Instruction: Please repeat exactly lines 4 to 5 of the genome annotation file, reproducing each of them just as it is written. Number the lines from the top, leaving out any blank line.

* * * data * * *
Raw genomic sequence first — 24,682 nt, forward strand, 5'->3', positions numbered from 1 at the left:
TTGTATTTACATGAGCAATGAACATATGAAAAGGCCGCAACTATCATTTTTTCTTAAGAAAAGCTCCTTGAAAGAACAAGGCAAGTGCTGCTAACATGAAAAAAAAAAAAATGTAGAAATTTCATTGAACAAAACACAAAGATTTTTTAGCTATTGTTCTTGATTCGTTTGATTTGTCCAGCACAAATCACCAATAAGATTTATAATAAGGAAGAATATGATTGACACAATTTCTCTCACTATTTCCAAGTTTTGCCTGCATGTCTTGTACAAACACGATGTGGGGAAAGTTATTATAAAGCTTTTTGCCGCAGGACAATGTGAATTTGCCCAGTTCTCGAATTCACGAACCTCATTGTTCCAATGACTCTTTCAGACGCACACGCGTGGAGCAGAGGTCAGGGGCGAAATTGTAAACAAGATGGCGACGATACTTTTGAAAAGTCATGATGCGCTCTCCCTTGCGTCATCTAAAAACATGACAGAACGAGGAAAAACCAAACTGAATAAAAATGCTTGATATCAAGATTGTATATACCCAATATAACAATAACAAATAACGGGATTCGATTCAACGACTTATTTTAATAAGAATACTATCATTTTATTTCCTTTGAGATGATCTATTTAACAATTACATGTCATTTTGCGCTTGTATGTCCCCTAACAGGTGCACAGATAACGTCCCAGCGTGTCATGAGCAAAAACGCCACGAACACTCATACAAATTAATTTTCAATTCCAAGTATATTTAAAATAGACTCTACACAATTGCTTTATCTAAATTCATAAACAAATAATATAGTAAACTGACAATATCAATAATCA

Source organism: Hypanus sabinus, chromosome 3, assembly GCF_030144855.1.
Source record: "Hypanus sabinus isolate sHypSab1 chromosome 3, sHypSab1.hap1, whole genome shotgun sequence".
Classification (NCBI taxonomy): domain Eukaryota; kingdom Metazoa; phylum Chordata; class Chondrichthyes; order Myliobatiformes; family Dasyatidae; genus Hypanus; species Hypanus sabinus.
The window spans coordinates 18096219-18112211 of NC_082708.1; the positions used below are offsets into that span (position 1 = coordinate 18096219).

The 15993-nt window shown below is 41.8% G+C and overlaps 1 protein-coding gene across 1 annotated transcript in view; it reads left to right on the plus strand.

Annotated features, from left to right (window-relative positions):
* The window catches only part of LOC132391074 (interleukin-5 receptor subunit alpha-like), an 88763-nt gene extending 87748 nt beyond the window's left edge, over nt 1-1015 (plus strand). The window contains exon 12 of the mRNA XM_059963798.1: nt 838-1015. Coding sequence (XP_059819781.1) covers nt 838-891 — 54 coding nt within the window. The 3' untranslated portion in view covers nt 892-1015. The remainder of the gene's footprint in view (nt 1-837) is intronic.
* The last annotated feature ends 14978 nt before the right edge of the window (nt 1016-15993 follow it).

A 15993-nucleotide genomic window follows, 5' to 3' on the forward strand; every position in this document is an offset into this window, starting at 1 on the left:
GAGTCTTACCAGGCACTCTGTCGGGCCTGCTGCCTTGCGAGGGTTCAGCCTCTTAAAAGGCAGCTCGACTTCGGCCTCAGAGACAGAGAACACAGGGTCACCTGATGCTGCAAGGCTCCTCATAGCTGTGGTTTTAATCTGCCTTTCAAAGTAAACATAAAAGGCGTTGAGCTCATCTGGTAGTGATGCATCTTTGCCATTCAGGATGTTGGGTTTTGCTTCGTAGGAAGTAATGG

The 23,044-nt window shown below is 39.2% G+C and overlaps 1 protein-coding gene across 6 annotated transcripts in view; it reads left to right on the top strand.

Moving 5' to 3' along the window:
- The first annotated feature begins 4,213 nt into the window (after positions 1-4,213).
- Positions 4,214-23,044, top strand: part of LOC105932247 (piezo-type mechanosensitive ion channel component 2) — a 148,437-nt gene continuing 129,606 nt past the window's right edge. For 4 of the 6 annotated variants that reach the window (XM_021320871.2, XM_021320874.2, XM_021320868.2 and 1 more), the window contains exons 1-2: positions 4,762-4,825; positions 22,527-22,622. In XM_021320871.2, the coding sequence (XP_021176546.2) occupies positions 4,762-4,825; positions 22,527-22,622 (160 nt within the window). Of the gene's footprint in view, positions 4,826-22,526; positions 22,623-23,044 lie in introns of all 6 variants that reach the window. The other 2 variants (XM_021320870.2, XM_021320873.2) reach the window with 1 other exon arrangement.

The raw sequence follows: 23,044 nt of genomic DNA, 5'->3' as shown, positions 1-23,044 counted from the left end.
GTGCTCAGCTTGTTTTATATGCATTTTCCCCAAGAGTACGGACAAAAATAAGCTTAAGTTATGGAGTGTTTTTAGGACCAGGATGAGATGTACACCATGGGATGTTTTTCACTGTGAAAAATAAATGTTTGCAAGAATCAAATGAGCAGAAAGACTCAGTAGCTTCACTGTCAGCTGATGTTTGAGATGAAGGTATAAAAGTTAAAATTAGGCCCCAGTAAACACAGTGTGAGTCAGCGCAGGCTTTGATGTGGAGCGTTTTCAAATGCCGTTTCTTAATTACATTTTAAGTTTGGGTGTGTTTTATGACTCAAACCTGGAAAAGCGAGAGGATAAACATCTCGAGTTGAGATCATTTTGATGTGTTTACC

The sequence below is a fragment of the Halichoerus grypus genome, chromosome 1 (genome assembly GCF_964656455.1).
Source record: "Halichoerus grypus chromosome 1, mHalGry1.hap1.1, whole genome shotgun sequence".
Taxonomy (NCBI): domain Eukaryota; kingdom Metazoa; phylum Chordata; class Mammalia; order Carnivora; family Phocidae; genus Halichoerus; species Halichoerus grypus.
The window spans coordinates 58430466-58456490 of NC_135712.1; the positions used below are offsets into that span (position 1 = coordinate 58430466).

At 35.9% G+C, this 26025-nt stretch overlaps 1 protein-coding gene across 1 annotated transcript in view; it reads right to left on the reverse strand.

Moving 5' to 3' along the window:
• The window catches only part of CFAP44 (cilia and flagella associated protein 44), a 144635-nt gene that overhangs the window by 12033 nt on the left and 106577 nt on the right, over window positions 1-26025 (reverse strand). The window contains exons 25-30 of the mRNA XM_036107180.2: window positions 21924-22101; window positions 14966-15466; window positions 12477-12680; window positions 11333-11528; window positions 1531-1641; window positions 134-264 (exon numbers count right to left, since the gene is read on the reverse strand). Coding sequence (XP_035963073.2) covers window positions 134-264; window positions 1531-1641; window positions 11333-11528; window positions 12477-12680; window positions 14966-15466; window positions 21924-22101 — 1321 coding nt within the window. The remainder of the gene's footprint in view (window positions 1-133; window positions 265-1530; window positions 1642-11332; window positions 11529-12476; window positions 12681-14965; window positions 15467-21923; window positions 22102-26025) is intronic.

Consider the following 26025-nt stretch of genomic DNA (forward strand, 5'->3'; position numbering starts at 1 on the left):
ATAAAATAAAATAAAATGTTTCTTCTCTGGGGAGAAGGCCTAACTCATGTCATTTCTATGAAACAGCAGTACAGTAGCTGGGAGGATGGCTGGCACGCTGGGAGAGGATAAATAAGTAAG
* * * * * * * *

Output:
Source record: "Hypanus sabinus isolate sHypSab1 chromosome 3, sHypSab1.hap1, whole genome shotgun sequence".
Classification (NCBI taxonomy): domain Eukaryota; kingdom Metazoa; phylum Chordata; class Chondrichthyes; order Myliobatiformes; family Dasyatidae; genus Hypanus; species Hypanus sabinus.